#BLM and #nacforadventure Part 1: The Outdoors

The past couple weeks has been a time for a lot of learning. I used it to take in information, and I was able to quickly share some graphics and facts on social media platforms that stood out to me, but I wanted to address it in the best way I know how: writing on #nacforadventure.

It’s been such a roller coaster. And as I receive new information, my perspective shifts. And it keeps shifting every single day. Even every hour. I used to think that I should let black people have the moment and use their voice to speak up against being oppressed, but then I realized that I need to recognize my privilege as a white, middle class female. And I need to use that to my advantage and share my voice.

I am constantly afraid of putting my words out there because it’s cemented into the internet, and I need to think clearly and respectfully. But I also want to be raw and unreserved in this time of constant change. So I figured I would share my opinions on some things that pertain to #nacforadventure’s values of adventure and sustainability because that’s what I feel educated on and passionate about, and I think this is the best way that I am able to influence and inform others in the same space.

This first week, I want to cover the outdoor space.

bright orange fall leaves

I’ve voiced my opinion on outdoor elitism, and I know that it doesn’t come any where near the discrimination that black people have faced, but I know that we can learn from drawing parallels between what we know and what we don’t. For instance, I realize that just because outsiders to us are in a space that we occupy, doesn’t mean that we can’t recognize and celebrate their commitment to living their best life.. just like we are trying to do. And this principle can be applied both in my life in the outdoors, as well as to American society.

In the world that I know, the outdoor recreation community is notably whitewashed. Women and men of color are rarely seen on the hiking trail, ski slope, and climbing wall, which is where I spend most of my time. And let alone finding diversity in Utah, USA?

But that doesn’t mean that that I wouldn’t fully welcome any and all humans into the outdoor space with open arms (6 feet apart these days, but you get the memo). As long as they are educated on leaving no trace and respecting the Earth.

I think it’s important to influence this change with the small things in your community. So if you spend a predominant amount of time outside, you need to realize that making a safe space for all people…. and a main focus on black people and other POC right now, is a very reachable goal.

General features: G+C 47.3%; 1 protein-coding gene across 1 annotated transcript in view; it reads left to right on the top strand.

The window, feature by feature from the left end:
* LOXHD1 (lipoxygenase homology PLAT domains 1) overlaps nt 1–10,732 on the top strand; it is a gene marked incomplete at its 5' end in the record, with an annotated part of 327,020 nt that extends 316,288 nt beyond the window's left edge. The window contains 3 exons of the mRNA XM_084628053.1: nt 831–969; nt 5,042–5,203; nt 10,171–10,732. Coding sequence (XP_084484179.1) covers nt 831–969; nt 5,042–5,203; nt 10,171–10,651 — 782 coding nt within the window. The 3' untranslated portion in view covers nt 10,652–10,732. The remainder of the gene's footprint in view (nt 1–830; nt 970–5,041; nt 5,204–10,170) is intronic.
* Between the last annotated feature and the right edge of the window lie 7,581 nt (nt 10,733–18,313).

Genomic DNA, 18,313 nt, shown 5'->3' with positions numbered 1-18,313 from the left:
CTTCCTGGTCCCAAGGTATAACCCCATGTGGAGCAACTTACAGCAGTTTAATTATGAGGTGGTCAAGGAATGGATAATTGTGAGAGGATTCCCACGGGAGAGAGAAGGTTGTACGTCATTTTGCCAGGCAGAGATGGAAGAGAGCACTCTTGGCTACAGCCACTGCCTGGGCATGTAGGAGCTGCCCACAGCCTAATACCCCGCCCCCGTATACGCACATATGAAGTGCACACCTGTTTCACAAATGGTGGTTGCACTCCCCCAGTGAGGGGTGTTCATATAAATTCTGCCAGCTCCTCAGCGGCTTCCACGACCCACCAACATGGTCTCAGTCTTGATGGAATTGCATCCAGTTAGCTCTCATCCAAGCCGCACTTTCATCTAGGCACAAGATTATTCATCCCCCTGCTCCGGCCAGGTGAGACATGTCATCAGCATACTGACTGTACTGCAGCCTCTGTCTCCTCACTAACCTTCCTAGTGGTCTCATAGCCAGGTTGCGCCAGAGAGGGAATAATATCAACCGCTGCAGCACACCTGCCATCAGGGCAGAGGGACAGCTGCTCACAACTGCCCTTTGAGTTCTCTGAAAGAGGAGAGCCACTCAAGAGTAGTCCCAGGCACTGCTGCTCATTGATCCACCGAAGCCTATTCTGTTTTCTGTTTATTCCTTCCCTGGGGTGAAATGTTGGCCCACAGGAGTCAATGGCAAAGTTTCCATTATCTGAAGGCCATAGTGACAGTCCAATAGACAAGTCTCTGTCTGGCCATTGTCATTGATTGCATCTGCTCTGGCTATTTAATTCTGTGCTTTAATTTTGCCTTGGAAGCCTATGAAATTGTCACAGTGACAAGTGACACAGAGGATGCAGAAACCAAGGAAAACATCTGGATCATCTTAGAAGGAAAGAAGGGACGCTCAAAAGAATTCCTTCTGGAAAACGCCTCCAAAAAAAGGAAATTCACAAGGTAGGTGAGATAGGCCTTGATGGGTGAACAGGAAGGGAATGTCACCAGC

Small steps lead to bigger change. And while others are focusing on major reform in other areas through the law, I think that we also need to focus on also starting from the ground up. Starting from a place of love and commonalities.

A good place that I like to start is social media. We live in such a small connected world thanks to platforms like Instagram and Twitter, so use it to your advantage to follow and support black men and women in the outdoor space. If you support them, they are able to keep encouraging others to get outside and moving. And I personally would love to see a more diverse crowd outdoors and adventuring. That means more people to appreciate the Earth, and more people looking towards saving it… but we will save that for Part 2: Sustainability.

I wanted to highlight an awesome page I just started following:

melanin base camp

Melanin Base Camp.

Their Instagram bio reads “We are People of Color in the outdoors”, while their web banner displays “diversity in outdoor adventure sports”.

But they don’t just post jaw-dropping Instagram adventure pictures that you will forget as soon as you scroll past. The page also posts the blogs they share on their website, which give a lot of awesome angles of being a person of color in the outdoor community.

In the recent weeks, they’ve had blog posts from how to be an ally in the outdoors( The Melanin Base Camp Guide to Outdoor Allyship, which I shared the other day)  to how the outdoor community needs to see more people recognize their privilege, and not be afraid to bring important social movements into their space titled “Shut Up and Climb“.

Just reading these two posts made me immediately want to share how I feel. And the most humbling, and also alarming thing, was that both of these blogs were written prior to this year. It was so eye-opening to read right now when the #BLM movement is trending, but also realizing that just because it isn’t trending, doesn’t mean it’s still not happening.

 

So please take a moment to not be afraid to recognize your privilege, and use it to your advantage.. and don’t forget to take action, support diversity, and enjoy the outdoors.

 

Your nacforadventurer and outdoor advocate for all,

 

AJ

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